This small pile was circular, 9’ in diameter and 4’ in height. It was composed of coffee grounds (50%), yard waste (40%), and soil (10%) (Photo 11). In the center was 100’ of ¾” polyethylene irrigation tubing, wound in a coil and positioned from near the top of the pile to the bottom, where it exited and traveled 15’ to the greenhouse (Photo 12). The tubing to the greenhouse ran underground, covered in foam sleeves, and buried under a foot of soil. Once inside the greenhouse, the tubing was arranged in a long rectangle with L-joints at each corner to allow the tubing to run the length of the greenhouse and then return to its origin. This rectangle consisted of 25’ of tubing and was buried in the soil 8” (Photo 13). The goal was to continuously transfer the heated water from the compost pile into the greenhouse soil and measure the soil temperature. To conduct the water through the system, we used a pump (4008 SHURflo; Photos 14-15). We measured the temperature of the pile with a 19” compost thermometer. We measured the temperature of the hydronic system using strap-on thermometers and thermowells.

Our goals for the coffee ground compost heater were to answer two questions: (1) Can a hydronic system attached to a compost heater raise soil temperatures? (2) Can coffee grounds serve as a material for the compost heater, in replacement of wood chips?

Results for small scale heater (2017)

Question (1): We did not find evidence that a hydronic system heated by a compost heater can significantly raise soil temperatures. While the heat from the pile was successfully transferred into the greenhouse, the heat through the hydronic system did not remain hot enough for long enough to make a significant difference to soil temperatures, although there was evidence of some warming.

The transient nature of the heat from the system became evident immediately upon engaging the system. We could directly sense the effect of the hydronic system during the initial minutes of running the system. Within seconds of turning on the pump, the exposed tubing in the greenhouse would flex and slowly move as warm water from the pile pushed the cool water through the system. By a hand gripping the exposed tubing, we could sense the sudden warmth and could follow it through the feet of exposed tubing until it emptied into the 5-gallon bucket that served as a reservoir in the greenhouse. Indeed, the cool water in the bucket would gradually warm as this process continued. The hydronic system was working. But the system could not maintain significant heat, as will be described below.

After a couple of minutes of operation, the inflow of water from the pile would cool to the touch and would remain cool for as long as the pump remained running. The only way to again have warm water running through the system was to turn off the pump for hours. After the delay and the pump was restarted, the pattern would repeat: a few minutes of warm water flowing through the system (detected unmistakably by watching the tubing flex and move, and by feeling the warming of the tubing and feeling the water emptying into the 5-gallon bucket reservoir), followed by steady coolness. This pattern is very likely caused by the insufficiency of the pile to heat the coil rapidly enough to sustain the conveyance of warm water to the greenhouse. A larger pile with hundreds more feet of tubing in the coil might remedy this problem—although an increase in the length of this tubing in the pile would require an equal increase in the amount of tubing in the greenhouse, according to our engineering consultant, Larry Maple; on the other hand, a slower pump might remedy this problem—yet when we attempted to slow down the pump by engaging a constrictor valve that we had built into the hydronic system, the pump began to heat up rapidly, convincing us to reopen the constrictor valve. The failure of the system to consistently bring warm water into the greenhouse was not solved by us.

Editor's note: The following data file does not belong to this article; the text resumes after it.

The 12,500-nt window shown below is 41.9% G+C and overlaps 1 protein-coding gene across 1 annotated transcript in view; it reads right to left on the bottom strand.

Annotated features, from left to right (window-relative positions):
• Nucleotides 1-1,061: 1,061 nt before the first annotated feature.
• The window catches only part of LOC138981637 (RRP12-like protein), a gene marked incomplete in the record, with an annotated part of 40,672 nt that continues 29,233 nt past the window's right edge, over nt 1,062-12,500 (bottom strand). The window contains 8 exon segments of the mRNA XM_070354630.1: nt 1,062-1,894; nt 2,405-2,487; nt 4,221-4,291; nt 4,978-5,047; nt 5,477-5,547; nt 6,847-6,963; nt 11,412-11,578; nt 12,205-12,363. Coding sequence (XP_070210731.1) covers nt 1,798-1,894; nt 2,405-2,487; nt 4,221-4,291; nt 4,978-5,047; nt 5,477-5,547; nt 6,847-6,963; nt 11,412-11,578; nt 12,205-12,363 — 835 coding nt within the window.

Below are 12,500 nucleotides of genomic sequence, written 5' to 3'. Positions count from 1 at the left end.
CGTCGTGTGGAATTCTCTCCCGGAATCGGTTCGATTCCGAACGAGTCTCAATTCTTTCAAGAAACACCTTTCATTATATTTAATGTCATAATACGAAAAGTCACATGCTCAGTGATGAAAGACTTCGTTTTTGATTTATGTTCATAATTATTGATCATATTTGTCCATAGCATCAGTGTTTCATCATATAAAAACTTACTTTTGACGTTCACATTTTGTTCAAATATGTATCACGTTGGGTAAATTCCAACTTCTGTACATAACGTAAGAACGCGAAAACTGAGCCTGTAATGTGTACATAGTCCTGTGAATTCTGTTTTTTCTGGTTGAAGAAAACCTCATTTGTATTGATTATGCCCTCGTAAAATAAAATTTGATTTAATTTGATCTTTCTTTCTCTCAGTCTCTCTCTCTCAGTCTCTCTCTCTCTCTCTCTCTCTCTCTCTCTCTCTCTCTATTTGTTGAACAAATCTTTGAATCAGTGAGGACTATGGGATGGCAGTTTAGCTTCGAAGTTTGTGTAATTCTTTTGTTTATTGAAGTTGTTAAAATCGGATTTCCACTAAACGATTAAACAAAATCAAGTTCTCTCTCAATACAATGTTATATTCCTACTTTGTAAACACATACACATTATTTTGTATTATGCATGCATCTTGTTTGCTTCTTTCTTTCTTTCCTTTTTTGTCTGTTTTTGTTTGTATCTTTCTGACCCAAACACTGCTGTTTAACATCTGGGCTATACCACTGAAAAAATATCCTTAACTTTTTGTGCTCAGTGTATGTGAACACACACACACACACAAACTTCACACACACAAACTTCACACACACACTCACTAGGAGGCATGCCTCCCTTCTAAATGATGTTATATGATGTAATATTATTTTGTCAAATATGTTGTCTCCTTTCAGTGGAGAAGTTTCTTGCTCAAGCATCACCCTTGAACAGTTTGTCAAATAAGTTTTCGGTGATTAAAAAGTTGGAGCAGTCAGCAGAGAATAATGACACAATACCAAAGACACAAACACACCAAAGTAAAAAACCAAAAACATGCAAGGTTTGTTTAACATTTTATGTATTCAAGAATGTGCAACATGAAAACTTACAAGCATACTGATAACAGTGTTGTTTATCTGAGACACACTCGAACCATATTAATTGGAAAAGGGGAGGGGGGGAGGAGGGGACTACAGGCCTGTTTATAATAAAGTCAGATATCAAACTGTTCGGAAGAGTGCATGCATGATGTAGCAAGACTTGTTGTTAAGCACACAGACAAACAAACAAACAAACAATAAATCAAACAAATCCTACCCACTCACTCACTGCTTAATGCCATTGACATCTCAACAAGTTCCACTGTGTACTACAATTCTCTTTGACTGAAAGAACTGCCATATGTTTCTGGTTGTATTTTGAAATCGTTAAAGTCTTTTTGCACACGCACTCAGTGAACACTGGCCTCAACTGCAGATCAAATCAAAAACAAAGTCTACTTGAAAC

Nonetheless, we were able to document temperature changes in the water during operation of the system. When the pile was consistently around 130°F, the water temperature in the greenhouse tubing would be around 90°F. On April 25, the coil in the pile was 132°F, the water entering the soil in the greenhouse was 93.7°F and exited the soil at 93.3°F (measured by thermowells). As the water left the greenhouse, passing through the pump just before exiting the greenhouse to journey underground back to the pile, the temperature was 94.6°F (thermowell measurement). The slight increase in warmth after passing through the pump is likely attributable to the pump’s own heat. These temperatures in the 90s presumably transferred some heat to the soil, although the difference in entry and exit temperatures was negligible, suggesting almost no heat transfer. The soil temperatures at this time were 61°F at the east end of the bed and 58°F at the west end, measured by 3” probe thermometers, in the evening at 5:00. Interestingly, one hour later, the thermowells showed 2.5°F increases in water temperature, indicating that the pile was transferring more heat as the evening wore on. Nonetheless, the soil temperatures did not change; this is possibly explained by the greater sensitivity of the thermowells compared to the 3” probe thermometers used in the soil.

During that night of April 25, the greenhouse low was 37.2°F, but the outside low was 32.5°F (and there was frost on outdoor plants and house roofs the next morning). This temperature difference suggests that the hydronic system and the heat of the pump were moderating the air temperature of the small greenhouse. How much of this effect was due to the hydronic system itself and how much was due to the heat emanating from the pump, we do not know.